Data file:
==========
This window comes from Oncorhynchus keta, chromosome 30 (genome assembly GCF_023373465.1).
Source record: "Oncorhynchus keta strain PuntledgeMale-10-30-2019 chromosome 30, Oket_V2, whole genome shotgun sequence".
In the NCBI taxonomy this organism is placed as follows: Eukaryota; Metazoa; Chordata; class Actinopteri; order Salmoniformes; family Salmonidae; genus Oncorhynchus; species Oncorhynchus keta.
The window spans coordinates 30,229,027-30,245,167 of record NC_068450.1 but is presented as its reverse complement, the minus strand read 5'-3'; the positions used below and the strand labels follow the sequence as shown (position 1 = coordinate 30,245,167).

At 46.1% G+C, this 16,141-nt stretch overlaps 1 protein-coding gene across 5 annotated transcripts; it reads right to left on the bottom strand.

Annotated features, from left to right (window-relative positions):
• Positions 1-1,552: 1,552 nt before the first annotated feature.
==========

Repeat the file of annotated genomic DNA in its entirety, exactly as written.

This window comes from Oncorhynchus keta, chromosome 30 (genome assembly GCF_023373465.1).
Source record: "Oncorhynchus keta strain PuntledgeMale-10-30-2019 chromosome 30, Oket_V2, whole genome shotgun sequence".
In the NCBI taxonomy this organism is placed as follows: Eukaryota; Metazoa; Chordata; class Actinopteri; order Salmoniformes; family Salmonidae; genus Oncorhynchus; species Oncorhynchus keta.
The window spans coordinates 30,229,027-30,245,167 of record NC_068450.1 but is presented as its reverse complement, the minus strand read 5'-3'; the positions used below and the strand labels follow the sequence as shown (position 1 = coordinate 30,245,167).

At 46.1% G+C, this 16,141-nt stretch overlaps 1 protein-coding gene across 5 annotated transcripts; it reads right to left on the bottom strand.

Annotated features, from left to right (window-relative positions):
• Positions 1-1,552: 1,552 nt before the first annotated feature.